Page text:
I don’t know about you, but things don’t seem well made anymore. They often break right after you get them.
I’m not talking about when I accidentally break something I bought–I wouldn’t blame anyone else for that. I’m talking about when things are so cheaply made that they fall apart on you, usually in just enough time that they’re still new, but you can’t easily return them to the store.
In the past when this happened, I would get angry, throw the thing out, and either do without it or buy it all over again. But my mom changed my attitude about that.
Last year, she bought my son a VTech Go! Go! Smart Wheels Train Station Playset. About two months after he started playing with it, the train broke. It just wouldn’t turn on anymore.
What a piece of junk! I thought. A $50 toy that lasts less than three months?
When my mom asked if my son was enjoying the train, I said, “Oh it broke. He only used it a little bit and the train stopped working. I don’t really want to buy a replacement train, so I guess I’ll just donate what’s left of the playset to Goodwill.”
But my mom said, “No, don’t do that, I’ll write the company and get a replacement train.”
So she wrote VTech an email saying how much my son enjoyed the product, but the train broke. Then she asked them: would they send her a replacement train?
And you know what? They did. The train came in the mail, it works fine, and my son loves the toy.
So I made New Year’s Resolution (in addition to organizing my house and baking bread): In 2015, every time something breaks because it’s poorly made or has some other malfunction, I’m going to write the company and ask for a replacement.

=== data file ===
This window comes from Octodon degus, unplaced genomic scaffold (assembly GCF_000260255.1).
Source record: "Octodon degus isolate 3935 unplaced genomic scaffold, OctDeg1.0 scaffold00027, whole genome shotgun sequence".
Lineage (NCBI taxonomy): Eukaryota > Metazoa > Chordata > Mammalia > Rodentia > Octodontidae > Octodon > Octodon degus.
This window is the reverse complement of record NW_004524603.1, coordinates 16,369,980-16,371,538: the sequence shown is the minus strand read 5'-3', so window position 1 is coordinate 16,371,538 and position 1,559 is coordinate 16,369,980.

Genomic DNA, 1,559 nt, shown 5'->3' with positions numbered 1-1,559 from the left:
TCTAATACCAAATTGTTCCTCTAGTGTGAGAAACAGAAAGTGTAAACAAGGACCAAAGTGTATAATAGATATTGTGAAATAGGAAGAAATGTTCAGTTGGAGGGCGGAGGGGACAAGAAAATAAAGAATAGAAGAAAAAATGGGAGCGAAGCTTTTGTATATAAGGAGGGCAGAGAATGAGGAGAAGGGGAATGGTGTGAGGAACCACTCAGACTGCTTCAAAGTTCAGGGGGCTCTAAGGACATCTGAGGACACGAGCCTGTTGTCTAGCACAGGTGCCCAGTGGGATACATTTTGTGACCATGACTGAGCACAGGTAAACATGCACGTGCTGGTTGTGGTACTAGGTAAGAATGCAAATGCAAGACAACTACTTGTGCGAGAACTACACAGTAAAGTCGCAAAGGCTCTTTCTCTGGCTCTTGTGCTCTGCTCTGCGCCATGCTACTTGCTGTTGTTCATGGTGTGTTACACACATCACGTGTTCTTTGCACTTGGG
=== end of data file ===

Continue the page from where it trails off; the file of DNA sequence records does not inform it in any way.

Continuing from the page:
Earlier this month, I had my first chance to make good on my resolution. In November, I went to Michaels and bought a frame for a poster. Last month, my son knocked the poster over. It flopped slowly over in a way that might have cracked the glass of a normal frame, but that’s not what happened. Instead, the glass shattered. It was like Hollywood breakaway glass. It flew all over the bathroom, into the kitty litter, behind the toilet. It was a mess, and worse–it was dangerous. The glass was brittle, thin, and sharp. Thank God my son didn’t get cut.
Here’s a picture of the glass after I cleaned it up:
Now, if my son had just cracked the glass, I would have sucked it up as our having damaged the frame. Again, I don’t expect a company to replace something that I broke through carelessness or bad luck. But the glass in this frame was a safety hazard, and I felt the company should know about it.
And after all, I’d paid $30 for the frame, and now I had to buy another one.
So I wrote Michaels an email explaining the situation, including the CPU from the frame so they knew what product I was talking about, and asked what they could do for me. It took five minutes to write.
Today I got a reply from a Michaels Customer Care employee, who said:
I have sent the issue to our Buyers, so they are made aware of the issue and can address with the vendor. If you could please provide me with you address, I will see what can be done regarding providing a replacement or credit for the frame.
Well! Isn’t that nice?
Throughout the year, I’ll share other stories of contacting companies to get replacements when things break before their time. We’ll see what they do.